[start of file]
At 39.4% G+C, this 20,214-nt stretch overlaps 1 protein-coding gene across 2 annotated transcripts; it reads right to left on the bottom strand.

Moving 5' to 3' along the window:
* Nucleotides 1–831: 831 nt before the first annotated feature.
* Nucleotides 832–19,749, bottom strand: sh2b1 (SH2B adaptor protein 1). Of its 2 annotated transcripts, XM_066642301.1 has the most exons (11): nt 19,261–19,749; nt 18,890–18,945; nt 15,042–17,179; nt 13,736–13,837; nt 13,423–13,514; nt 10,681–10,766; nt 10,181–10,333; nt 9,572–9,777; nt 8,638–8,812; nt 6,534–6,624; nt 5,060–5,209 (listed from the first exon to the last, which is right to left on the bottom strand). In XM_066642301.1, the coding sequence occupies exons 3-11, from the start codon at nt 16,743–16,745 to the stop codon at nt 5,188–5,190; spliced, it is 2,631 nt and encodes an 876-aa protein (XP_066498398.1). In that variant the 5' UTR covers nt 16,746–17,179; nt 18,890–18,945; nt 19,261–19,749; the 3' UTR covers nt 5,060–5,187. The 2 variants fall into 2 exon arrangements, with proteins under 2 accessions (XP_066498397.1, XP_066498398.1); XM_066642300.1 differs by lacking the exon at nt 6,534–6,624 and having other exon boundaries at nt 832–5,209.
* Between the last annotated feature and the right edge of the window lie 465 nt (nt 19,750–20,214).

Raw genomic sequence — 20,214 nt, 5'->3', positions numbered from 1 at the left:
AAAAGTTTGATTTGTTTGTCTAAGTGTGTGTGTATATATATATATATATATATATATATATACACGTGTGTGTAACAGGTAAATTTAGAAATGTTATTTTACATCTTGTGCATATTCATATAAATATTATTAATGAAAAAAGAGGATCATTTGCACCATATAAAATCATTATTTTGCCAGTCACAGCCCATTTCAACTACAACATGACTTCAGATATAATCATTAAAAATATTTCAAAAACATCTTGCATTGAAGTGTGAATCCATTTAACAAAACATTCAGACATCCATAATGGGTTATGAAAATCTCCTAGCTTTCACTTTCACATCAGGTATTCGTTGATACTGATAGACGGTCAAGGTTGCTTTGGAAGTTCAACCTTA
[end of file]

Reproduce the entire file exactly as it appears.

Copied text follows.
At 39.4% G+C, this 20,214-nt stretch overlaps 1 protein-coding gene across 2 annotated transcripts; it reads right to left on the bottom strand.

Moving 5' to 3' along the window:
* Nucleotides 1–831: 831 nt before the first annotated feature.
* Nucleotides 832–19,749, bottom strand: sh2b1 (SH2B adaptor protein 1). Of its 2 annotated transcripts, XM_066642301.1 has the most exons (11): nt 19,261–19,749; nt 18,890–18,945; nt 15,042–17,179; nt 13,736–13,837; nt 13,423–13,514; nt 10,681–10,766; nt 10,181–10,333; nt 9,572–9,777; nt 8,638–8,812; nt 6,534–6,624; nt 5,060–5,209 (listed from the first exon to the last, which is right to left on the bottom strand). In XM_066642301.1, the coding sequence occupies exons 3-11, from the start codon at nt 16,743–16,745 to the stop codon at nt 5,188–5,190; spliced, it is 2,631 nt and encodes an 876-aa protein (XP_066498398.1). In that variant the 5' UTR covers nt 16,746–17,179; nt 18,890–18,945; nt 19,261–19,749; the 3' UTR covers nt 5,060–5,187. The 2 variants fall into 2 exon arrangements, with proteins under 2 accessions (XP_066498397.1, XP_066498398.1); XM_066642300.1 differs by lacking the exon at nt 6,534–6,624 and having other exon boundaries at nt 832–5,209.
* Between the last annotated feature and the right edge of the window lie 465 nt (nt 19,750–20,214).

Raw genomic sequence — 20,214 nt, 5'->3', positions numbered from 1 at the left:
AAAAGTTTGATTTGTTTGTCTAAGTGTGTGTGTATATATATATATATATATATATATATATACACGTGTGTGTAACAGGTAAATTTAGAAATGTTATTTTACATCTTGTGCATATTCATATAAATATTATTAATGAAAAAAGAGGATCATTTGCACCATATAAAATCATTATTTTGCCAGTCACAGCCCATTTCAACTACAACATGACTTCAGATATAATCATTAAAAATATTTCAAAAACATCTTGCATTGAAGTGTGAATCCATTTAACAAAACATTCAGACATCCATAATGGGTTATGAAAATCTCCTAGCTTTCACTTTCACATCAGGTATTCGTTGATACTGATAGACGGTCAAGGTTGCTTTGGAAGTTCAACCTTA